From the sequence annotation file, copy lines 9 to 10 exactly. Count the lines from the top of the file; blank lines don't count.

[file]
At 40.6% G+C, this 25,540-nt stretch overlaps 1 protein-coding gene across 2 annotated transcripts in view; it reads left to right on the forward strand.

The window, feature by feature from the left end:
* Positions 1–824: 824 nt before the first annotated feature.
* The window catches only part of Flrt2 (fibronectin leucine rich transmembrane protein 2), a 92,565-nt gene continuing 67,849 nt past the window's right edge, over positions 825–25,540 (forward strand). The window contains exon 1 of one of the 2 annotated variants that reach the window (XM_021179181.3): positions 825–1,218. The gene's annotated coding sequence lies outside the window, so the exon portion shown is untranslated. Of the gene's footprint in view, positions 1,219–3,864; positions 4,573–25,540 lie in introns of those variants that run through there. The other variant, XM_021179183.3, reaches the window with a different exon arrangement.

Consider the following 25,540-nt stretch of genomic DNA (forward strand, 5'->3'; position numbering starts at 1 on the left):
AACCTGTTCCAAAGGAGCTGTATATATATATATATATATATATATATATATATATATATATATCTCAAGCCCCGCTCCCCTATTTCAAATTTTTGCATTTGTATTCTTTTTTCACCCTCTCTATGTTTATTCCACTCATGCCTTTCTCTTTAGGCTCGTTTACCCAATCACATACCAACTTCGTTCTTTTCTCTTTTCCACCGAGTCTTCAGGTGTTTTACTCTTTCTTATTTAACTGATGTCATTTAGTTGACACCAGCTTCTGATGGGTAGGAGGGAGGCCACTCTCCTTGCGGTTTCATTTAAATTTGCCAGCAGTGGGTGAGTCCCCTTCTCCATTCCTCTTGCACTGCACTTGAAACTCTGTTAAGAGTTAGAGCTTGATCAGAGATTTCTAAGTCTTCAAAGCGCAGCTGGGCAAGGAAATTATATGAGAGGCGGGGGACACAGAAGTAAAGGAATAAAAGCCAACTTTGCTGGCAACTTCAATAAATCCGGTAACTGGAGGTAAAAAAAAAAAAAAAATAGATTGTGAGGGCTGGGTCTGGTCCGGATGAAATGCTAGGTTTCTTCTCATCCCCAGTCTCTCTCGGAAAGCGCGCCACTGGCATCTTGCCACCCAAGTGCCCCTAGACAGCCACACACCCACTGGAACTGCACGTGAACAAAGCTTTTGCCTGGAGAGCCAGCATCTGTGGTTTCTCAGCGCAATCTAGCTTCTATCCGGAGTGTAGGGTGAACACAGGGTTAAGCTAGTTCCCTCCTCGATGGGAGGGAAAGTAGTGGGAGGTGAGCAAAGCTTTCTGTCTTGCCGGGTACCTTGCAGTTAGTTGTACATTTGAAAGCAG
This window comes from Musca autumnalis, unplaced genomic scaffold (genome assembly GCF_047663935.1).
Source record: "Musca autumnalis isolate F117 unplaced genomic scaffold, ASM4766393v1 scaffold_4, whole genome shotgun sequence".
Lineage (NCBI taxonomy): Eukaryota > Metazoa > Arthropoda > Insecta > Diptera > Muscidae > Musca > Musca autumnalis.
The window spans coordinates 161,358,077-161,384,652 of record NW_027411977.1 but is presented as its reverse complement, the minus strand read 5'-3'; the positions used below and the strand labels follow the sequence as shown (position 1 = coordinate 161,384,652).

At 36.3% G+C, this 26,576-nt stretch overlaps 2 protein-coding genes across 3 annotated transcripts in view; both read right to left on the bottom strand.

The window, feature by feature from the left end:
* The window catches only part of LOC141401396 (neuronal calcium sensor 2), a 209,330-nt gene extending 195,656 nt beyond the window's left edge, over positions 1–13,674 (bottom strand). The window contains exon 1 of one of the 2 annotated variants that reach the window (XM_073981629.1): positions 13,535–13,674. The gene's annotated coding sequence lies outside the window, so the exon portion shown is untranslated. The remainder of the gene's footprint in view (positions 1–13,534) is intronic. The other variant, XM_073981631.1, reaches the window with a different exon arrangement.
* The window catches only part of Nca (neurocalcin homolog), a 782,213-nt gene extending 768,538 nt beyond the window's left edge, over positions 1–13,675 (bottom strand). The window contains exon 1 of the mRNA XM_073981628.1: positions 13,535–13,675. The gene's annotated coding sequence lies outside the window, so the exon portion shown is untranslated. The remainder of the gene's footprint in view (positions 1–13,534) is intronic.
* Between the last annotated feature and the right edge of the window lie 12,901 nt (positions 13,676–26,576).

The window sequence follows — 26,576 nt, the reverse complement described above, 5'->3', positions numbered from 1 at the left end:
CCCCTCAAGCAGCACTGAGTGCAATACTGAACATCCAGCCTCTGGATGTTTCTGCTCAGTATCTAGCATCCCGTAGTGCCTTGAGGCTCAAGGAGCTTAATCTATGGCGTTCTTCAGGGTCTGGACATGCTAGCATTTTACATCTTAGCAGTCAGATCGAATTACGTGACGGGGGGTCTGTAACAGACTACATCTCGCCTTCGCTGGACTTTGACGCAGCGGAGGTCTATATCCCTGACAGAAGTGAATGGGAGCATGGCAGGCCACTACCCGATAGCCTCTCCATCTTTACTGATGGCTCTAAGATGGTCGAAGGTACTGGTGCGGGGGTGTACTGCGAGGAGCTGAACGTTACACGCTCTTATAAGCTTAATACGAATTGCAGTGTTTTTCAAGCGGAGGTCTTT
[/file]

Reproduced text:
Lineage (NCBI taxonomy): Eukaryota > Metazoa > Arthropoda > Insecta > Diptera > Muscidae > Musca > Musca autumnalis.
The window spans coordinates 161,358,077-161,384,652 of record NW_027411977.1 but is presented as its reverse complement, the minus strand read 5'-3'; the positions used below and the strand labels follow the sequence as shown (position 1 = coordinate 161,384,652).